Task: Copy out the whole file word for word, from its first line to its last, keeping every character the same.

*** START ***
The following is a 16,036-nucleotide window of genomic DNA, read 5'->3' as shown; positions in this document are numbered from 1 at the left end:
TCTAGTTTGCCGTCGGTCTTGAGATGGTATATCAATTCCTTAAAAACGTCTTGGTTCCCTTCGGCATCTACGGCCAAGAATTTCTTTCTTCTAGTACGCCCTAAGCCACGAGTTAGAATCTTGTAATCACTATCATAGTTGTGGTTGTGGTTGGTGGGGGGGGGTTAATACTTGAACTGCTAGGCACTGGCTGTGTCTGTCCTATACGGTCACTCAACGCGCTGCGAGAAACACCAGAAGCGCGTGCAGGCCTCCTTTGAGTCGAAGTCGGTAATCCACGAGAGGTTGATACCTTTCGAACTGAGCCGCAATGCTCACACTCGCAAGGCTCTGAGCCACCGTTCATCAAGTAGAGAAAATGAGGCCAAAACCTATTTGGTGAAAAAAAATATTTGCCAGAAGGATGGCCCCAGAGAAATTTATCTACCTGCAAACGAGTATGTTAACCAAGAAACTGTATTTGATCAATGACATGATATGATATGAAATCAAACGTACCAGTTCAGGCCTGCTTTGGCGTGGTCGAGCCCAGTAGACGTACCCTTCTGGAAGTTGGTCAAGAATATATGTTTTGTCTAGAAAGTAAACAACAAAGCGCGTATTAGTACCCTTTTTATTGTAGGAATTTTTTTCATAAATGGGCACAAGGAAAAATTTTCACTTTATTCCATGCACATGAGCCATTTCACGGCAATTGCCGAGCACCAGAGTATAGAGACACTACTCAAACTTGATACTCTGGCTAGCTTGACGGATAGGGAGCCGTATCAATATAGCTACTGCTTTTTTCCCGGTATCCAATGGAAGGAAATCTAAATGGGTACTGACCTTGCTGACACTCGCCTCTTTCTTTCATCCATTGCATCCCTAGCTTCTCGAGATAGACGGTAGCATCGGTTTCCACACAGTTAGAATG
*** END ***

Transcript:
The following is a 16,036-nucleotide window of genomic DNA, read 5'->3' as shown; positions in this document are numbered from 1 at the left end:
TCTAGTTTGCCGTCGGTCTTGAGATGGTATATCAATTCCTTAAAAACGTCTTGGTTCCCTTCGGCATCTACGGCCAAGAATTTCTTTCTTCTAGTACGCCCTAAGCCACGAGTTAGAATCTTGTAATCACTATCATAGTTGTGGTTGTGGTTGGTGGGGGGGGGTTAATACTTGAACTGCTAGGCACTGGCTGTGTCTGTCCTATACGGTCACTCAACGCGCTGCGAGAAACACCAGAAGCGCGTGCAGGCCTCCTTTGAGTCGAAGTCGGTAATCCACGAGAGGTTGATACCTTTCGAACTGAGCCGCAATGCTCACACTCGCAAGGCTCTGAGCCACCGTTCATCAAGTAGAGAAAATGAGGCCAAAACCTATTTGGTGAAAAAAAATATTTGCCAGAAGGATGGCCCCAGAGAAATTTATCTACCTGCAAACGAGTATGTTAACCAAGAAACTGTATTTGATCAATGACATGATATGATATGAAATCAAACGTACCAGTTCAGGCCTGCTTTGGCGTGGTCGAGCCCAGTAGACGTACCCTTCTGGAAGTTGGTCAAGAATATATGTTTTGTCTAGAAAGTAAACAACAAAGCGCGTATTAGTACCCTTTTTATTGTAGGAATTTTTTTCATAAATGGGCACAAGGAAAAATTTTCACTTTATTCCATGCACATGAGCCATTTCACGGCAATTGCCGAGCACCAGAGTATAGAGACACTACTCAAACTTGATACTCTGGCTAGCTTGACGGATAGGGAGCCGTATCAATATAGCTACTGCTTTTTTCCCGGTATCCAATGGAAGGAAATCTAAATGGGTACTGACCTTGCTGACACTCGCCTCTTTCTTTCATCCATTGCATCCCTAGCTTCTCGAGATAGACGGTAGCATCGGTTTCCACACAGTTAGAATG